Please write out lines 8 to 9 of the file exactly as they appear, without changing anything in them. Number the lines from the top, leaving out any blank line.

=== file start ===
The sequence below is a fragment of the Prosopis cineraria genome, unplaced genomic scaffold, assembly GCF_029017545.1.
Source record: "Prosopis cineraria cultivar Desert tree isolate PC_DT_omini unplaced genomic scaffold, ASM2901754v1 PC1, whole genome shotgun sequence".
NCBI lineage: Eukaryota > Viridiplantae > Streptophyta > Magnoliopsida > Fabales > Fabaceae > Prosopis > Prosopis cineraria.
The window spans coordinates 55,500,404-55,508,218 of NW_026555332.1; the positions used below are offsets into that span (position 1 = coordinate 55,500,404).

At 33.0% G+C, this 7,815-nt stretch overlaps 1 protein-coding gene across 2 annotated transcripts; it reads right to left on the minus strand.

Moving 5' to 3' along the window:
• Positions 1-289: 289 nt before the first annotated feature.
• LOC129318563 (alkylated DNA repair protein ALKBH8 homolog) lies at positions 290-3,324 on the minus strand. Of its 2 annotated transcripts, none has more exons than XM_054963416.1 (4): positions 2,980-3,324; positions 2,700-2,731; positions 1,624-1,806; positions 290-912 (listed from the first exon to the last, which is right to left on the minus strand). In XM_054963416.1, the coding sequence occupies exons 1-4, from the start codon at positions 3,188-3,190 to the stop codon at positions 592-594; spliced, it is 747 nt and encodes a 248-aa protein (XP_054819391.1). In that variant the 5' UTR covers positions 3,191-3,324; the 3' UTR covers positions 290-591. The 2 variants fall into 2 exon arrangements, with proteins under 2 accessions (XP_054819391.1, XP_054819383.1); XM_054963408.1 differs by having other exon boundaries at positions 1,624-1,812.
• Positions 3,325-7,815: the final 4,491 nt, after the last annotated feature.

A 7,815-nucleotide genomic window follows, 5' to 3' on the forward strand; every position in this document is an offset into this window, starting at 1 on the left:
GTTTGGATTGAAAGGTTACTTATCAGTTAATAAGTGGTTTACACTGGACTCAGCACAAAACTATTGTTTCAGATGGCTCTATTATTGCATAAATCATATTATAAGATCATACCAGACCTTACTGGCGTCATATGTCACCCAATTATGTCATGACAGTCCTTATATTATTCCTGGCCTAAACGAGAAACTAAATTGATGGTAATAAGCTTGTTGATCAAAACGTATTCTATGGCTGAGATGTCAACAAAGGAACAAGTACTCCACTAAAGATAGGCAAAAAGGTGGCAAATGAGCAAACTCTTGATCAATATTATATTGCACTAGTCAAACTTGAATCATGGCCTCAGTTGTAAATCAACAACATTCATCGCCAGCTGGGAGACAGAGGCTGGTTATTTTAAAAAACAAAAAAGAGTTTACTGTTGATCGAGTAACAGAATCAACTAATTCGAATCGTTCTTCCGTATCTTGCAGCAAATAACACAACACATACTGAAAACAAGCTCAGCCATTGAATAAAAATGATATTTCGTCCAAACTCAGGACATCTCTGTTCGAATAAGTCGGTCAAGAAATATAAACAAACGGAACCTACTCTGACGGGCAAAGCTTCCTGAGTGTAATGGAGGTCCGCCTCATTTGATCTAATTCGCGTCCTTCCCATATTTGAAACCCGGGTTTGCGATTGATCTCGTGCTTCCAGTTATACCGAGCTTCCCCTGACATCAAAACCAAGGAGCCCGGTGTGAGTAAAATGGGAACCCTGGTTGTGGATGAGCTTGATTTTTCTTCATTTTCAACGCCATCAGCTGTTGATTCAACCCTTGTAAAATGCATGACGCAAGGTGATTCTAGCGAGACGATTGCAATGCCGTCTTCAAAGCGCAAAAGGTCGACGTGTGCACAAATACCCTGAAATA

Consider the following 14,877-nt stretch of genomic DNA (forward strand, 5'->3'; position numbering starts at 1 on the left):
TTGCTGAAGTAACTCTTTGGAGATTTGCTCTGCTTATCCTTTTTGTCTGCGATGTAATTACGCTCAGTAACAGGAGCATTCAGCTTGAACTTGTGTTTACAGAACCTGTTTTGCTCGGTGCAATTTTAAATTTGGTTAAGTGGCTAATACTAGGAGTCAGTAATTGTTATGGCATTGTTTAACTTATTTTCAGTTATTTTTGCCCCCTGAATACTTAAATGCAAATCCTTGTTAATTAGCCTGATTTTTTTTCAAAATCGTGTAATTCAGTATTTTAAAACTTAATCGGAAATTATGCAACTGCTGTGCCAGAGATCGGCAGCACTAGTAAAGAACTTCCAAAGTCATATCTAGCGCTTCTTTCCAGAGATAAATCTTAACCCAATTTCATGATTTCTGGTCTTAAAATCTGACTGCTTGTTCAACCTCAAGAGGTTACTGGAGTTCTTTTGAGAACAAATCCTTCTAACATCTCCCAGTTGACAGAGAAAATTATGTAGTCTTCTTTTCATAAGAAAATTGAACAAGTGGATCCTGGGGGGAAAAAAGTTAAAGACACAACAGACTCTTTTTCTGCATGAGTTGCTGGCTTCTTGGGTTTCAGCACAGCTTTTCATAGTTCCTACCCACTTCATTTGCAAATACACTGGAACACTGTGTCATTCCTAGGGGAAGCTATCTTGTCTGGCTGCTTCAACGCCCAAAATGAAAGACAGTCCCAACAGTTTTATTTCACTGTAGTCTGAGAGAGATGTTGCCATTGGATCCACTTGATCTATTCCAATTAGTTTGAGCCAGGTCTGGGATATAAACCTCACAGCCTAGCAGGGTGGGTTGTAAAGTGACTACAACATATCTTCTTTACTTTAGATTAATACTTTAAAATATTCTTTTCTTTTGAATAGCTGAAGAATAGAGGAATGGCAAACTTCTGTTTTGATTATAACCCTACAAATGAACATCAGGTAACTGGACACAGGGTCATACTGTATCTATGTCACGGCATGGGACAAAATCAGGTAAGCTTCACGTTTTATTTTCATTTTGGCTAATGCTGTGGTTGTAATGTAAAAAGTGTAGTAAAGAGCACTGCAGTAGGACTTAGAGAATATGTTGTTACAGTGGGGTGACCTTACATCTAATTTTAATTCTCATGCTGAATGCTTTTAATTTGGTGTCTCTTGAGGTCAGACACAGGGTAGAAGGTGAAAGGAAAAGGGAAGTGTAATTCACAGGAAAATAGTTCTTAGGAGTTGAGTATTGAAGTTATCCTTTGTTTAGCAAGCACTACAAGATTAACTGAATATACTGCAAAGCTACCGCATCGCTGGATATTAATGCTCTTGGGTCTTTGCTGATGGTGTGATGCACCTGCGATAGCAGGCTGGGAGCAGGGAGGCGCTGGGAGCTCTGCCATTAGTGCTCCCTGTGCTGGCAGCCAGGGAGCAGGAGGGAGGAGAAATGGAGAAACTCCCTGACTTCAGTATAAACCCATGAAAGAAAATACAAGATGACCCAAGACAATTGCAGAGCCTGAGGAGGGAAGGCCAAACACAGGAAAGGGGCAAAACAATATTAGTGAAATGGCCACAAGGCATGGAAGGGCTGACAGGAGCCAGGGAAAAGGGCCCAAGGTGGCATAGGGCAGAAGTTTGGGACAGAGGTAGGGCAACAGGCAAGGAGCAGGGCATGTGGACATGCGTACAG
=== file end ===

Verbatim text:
• LOC129318563 (alkylated DNA repair protein ALKBH8 homolog) lies at positions 290-3,324 on the minus strand. Of its 2 annotated transcripts, none has more exons than XM_054963416.1 (4): positions 2,980-3,324; positions 2,700-2,731; positions 1,624-1,806; positions 290-912 (listed from the first exon to the last, which is right to left on the minus strand). In XM_054963416.1, the coding sequence occupies exons 1-4, from the start codon at positions 3,188-3,190 to the stop codon at positions 592-594; spliced, it is 747 nt and encodes a 248-aa protein (XP_054819391.1). In that variant the 5' UTR covers positions 3,191-3,324; the 3' UTR covers positions 290-591. The 2 variants fall into 2 exon arrangements, with proteins under 2 accessions (XP_054819391.1, XP_054819383.1); XM_054963408.1 differs by having other exon boundaries at positions 1,624-1,812.
• Positions 3,325-7,815: the final 4,491 nt, after the last annotated feature.